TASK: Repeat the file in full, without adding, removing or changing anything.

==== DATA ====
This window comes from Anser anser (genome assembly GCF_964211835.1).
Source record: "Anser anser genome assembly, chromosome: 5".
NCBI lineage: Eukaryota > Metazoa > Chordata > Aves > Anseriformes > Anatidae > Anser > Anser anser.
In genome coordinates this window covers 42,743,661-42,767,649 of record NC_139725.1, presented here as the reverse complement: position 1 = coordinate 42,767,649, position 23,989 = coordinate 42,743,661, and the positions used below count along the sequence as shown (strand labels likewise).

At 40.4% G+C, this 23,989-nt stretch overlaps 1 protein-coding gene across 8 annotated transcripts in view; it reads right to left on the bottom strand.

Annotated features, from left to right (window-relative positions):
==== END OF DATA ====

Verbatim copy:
This window comes from Anser anser (genome assembly GCF_964211835.1).
Source record: "Anser anser genome assembly, chromosome: 5".
NCBI lineage: Eukaryota > Metazoa > Chordata > Aves > Anseriformes > Anatidae > Anser > Anser anser.
In genome coordinates this window covers 42,743,661-42,767,649 of record NC_139725.1, presented here as the reverse complement: position 1 = coordinate 42,767,649, position 23,989 = coordinate 42,743,661, and the positions used below count along the sequence as shown (strand labels likewise).

At 40.4% G+C, this 23,989-nt stretch overlaps 1 protein-coding gene across 8 annotated transcripts in view; it reads right to left on the bottom strand.

Annotated features, from left to right (window-relative positions):